FIA: "Surprising" extra lap 'made life difficult' in Valencia E-Prix

The FIA has responded to the farcical end to Valencia E-Prix in which only six cars finished without taking drastic energy-saving measures saying Antonio Felix da Costa ‘made life difficult’.

FIA: "Surprising" extra lap 'made life difficult' in Valencia E-Prix

Long-time leader da Costa held the lead at the restart of the last of five periods behind the safety car and crossed the timing line with 15 seconds remaining to tee up a two-lap sprint finish.

This came after incremental reductions were made following every safety car interlude to the total energy each driver could use, decisions which are made at the discretion of FIA race director Scot Elkins.

The final figure fell from the standard 52kWh by 19kWh down to a final of 33kWh.

The last reduction, combined with the short distance remaining, left minimal time to regenerate energy and forced cars to crawl to the finish to be classified while five drivers were disqualified.

This result has drawn widespread criticism from teams, who believe the final energy reduction was too severe and too late in the race, but they do not fully hold da Costa responsible.

This comes after the FIA has suggested he could have slowed the pace more at the final safety car restart to cross the line after the race timer had elapsed to instead leave only a one-lap shootout.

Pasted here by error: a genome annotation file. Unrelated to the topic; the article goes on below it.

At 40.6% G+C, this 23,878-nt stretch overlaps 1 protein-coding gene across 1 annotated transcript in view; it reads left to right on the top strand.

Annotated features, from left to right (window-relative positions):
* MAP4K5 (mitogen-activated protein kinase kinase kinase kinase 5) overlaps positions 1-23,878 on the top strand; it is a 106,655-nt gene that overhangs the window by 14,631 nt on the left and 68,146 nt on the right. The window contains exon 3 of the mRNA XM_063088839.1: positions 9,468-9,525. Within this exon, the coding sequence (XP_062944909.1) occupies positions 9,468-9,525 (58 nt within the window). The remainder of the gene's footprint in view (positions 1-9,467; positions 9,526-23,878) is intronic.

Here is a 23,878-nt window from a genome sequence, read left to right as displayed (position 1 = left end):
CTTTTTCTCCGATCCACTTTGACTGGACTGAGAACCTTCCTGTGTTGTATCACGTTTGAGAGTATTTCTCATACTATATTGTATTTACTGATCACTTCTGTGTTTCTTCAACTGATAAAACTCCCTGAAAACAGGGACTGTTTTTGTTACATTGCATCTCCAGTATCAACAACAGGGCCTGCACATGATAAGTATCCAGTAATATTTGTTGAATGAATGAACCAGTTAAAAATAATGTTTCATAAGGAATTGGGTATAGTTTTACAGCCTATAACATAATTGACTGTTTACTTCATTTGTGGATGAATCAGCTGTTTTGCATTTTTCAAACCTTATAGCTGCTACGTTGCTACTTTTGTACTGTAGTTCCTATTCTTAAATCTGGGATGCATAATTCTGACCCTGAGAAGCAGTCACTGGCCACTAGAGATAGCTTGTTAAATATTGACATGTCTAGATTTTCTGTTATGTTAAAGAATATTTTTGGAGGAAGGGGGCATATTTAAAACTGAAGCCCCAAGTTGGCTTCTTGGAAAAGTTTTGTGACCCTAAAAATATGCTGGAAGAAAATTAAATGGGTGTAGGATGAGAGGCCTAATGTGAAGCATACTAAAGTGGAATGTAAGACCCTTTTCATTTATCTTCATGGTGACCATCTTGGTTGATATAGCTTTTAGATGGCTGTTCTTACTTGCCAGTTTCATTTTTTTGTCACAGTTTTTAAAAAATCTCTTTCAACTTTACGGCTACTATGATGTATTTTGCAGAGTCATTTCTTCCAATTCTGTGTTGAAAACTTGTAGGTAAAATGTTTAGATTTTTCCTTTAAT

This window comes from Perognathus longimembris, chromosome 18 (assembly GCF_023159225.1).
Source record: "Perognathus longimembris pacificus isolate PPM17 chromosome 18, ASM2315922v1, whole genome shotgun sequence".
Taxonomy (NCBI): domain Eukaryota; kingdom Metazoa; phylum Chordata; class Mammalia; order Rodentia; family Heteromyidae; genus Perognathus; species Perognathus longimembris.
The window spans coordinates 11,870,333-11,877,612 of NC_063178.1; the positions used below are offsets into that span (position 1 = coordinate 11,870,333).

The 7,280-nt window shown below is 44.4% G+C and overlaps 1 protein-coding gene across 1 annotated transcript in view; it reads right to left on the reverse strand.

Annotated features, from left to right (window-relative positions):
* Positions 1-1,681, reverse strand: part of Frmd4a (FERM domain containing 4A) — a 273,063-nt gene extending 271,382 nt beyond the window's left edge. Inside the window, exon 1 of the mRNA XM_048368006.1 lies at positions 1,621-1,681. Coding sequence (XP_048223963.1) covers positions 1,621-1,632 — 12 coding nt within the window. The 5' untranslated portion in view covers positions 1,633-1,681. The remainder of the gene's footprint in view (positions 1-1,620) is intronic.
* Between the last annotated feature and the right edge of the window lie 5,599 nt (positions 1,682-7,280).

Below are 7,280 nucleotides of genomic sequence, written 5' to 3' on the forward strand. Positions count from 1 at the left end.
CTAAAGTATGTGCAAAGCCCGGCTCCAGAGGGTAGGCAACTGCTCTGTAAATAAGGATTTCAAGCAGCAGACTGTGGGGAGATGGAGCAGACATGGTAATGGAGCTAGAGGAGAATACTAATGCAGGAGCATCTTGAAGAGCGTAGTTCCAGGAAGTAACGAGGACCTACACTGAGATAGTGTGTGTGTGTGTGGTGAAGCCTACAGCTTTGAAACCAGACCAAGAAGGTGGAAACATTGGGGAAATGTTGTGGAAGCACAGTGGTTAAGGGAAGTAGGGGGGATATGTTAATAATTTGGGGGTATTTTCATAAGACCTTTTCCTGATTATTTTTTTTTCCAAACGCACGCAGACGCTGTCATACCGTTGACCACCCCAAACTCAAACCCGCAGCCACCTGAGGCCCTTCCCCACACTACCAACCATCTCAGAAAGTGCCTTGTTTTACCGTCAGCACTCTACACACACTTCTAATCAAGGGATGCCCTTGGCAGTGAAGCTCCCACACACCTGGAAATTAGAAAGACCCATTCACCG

FIA director of Formula E and innovative sport projects Frederic Bertrand said: "I don't know if it's a mistake. I think it's a global approach of the end of the race.

Antonio Felix Da Costa, DS Techeetah, DS E-Tense FE21, at the start of the race

Antonio Felix Da Costa, DS Techeetah, DS E-Tense FE21, at the start of the race

Photo by: Sam Bloxham / Motorsport Images

“For sure, it was surprising that this choice was done this way [by Da Costa] to have that extra lap. I would say in the feeling being done, for sure it was clearly making life difficult to a lot of drivers and the leader in particular.

“It's a surprising choice, probably linked to a lot of specific way of managing the energy for them, also and understanding the way we can accumulate on it before.

“When you look at all the circumstances and the way this happened, it's a very tricky race. At the end there is in a few seconds something which happens, which maybe is not the right decision at the end.

“But it's far better to and far easier to say what was wrong after than before.”

Race winner Nyck de Vries, who passed da Costa on the last lap, said the FIA was “not necessarily” at fault.

Bertrand clarified that da Costa had the “option” to slow down more, adding: “Doing a different choice clearly created a difficult end of race. It was [a] much more difficult challenge with two laps.

“These 15 second have been quite important.”

The energy reduction procedure was discussed at the Formula E team managers’ meeting held on Friday following similar manoeuvres made during the previous Rome E-Prix.

Bertrand said the Valencia opener had been “consistent” with what had been discussed: “[Elkins] was asked, he answered and he applied,” he said.

When asked by Autosport if the FIA would amend the procedure ahead of the Sunday race, Bertrand replied: “No, no. I think every everybody knows what they have to do for tomorrow. I’m sure everybody learns, already.”

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